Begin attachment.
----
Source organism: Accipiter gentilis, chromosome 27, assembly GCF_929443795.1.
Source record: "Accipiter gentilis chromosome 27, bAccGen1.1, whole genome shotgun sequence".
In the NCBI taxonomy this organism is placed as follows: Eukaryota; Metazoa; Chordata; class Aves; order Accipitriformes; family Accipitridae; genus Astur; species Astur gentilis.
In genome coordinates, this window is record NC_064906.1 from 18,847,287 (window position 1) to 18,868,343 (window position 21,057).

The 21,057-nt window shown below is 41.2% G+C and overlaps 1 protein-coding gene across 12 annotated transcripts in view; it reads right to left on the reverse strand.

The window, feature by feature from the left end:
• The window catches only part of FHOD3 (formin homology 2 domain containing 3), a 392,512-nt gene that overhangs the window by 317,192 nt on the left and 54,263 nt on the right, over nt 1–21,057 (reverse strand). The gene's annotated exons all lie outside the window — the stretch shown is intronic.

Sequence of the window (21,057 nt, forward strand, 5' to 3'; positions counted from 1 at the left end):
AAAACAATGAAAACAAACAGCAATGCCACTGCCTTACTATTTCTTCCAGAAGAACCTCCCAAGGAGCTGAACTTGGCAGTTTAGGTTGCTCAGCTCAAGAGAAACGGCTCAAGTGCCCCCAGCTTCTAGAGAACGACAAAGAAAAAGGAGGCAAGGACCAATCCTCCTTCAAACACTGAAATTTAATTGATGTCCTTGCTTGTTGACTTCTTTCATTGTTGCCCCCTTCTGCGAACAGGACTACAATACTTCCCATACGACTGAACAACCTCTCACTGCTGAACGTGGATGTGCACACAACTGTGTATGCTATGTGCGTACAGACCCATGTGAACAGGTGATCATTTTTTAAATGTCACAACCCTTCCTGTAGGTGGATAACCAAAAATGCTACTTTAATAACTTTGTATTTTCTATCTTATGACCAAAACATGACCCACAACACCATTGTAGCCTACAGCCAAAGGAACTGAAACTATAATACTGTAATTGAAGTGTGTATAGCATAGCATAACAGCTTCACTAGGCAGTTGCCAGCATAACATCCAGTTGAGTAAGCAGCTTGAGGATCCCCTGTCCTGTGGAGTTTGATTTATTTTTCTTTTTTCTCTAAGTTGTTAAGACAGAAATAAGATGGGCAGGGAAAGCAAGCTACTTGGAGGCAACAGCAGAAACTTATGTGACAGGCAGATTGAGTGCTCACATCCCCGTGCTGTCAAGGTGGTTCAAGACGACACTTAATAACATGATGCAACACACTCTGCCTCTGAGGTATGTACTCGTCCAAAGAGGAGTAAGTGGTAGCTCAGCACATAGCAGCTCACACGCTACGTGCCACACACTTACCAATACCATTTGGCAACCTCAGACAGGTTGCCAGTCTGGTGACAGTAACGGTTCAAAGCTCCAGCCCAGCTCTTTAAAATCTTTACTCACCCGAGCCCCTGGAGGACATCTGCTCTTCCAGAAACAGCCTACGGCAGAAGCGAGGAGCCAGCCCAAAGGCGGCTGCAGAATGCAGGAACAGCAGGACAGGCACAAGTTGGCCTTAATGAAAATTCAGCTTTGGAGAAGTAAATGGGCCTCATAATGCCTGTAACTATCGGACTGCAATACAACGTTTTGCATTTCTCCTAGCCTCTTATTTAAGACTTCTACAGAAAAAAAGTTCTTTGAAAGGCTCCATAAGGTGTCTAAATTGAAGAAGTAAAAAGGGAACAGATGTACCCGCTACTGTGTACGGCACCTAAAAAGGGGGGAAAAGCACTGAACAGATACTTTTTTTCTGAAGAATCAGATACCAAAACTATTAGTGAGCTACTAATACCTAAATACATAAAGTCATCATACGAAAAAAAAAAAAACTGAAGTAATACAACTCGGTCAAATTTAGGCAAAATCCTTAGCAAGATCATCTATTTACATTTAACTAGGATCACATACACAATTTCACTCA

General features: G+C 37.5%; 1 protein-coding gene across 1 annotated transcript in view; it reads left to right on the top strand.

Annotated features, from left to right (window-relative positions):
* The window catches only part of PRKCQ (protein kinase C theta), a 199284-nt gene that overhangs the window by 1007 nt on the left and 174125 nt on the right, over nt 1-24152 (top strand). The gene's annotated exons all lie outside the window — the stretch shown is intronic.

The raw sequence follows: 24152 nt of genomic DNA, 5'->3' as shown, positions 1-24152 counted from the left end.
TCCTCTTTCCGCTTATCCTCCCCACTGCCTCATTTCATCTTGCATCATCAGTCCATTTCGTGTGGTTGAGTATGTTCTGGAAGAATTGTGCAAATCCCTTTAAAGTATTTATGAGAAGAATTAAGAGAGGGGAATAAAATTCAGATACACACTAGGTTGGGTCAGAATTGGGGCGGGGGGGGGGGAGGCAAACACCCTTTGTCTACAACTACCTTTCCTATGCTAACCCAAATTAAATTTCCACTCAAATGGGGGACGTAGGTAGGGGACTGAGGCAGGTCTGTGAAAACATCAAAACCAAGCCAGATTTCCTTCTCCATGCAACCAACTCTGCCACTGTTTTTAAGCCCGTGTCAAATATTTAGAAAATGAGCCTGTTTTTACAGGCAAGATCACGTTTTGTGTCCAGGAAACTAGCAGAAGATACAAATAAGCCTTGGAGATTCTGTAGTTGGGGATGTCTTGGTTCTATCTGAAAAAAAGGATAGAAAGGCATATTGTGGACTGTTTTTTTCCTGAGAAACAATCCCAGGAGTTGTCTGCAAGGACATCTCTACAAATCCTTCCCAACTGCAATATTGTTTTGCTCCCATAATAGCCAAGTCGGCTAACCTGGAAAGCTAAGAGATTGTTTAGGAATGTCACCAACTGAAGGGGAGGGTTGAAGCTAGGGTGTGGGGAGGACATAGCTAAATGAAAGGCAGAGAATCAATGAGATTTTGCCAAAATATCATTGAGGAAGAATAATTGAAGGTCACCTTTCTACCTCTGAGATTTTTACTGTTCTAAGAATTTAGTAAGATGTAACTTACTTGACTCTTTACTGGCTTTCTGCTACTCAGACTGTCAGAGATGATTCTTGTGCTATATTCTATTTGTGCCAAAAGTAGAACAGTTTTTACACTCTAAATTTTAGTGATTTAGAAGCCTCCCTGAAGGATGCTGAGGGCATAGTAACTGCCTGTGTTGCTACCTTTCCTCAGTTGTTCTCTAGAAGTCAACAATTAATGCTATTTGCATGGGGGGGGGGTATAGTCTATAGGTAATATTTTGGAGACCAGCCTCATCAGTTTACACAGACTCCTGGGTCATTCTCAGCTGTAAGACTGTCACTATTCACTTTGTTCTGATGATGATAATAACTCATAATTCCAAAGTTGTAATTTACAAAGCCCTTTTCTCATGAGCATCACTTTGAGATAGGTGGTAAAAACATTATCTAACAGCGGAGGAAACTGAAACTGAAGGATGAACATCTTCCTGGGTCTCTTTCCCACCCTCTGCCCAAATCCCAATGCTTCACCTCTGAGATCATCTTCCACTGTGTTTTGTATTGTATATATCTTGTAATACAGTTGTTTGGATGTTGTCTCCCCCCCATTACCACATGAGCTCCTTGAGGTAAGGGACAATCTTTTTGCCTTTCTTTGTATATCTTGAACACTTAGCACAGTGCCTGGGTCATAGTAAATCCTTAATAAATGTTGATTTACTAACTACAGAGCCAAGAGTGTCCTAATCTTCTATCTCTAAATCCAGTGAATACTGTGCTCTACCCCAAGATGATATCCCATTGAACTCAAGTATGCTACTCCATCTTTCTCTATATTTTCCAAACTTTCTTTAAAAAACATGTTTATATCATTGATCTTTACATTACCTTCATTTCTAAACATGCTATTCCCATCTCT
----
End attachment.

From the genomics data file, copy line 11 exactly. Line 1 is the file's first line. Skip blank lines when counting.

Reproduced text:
Annotated features, from left to right (window-relative positions):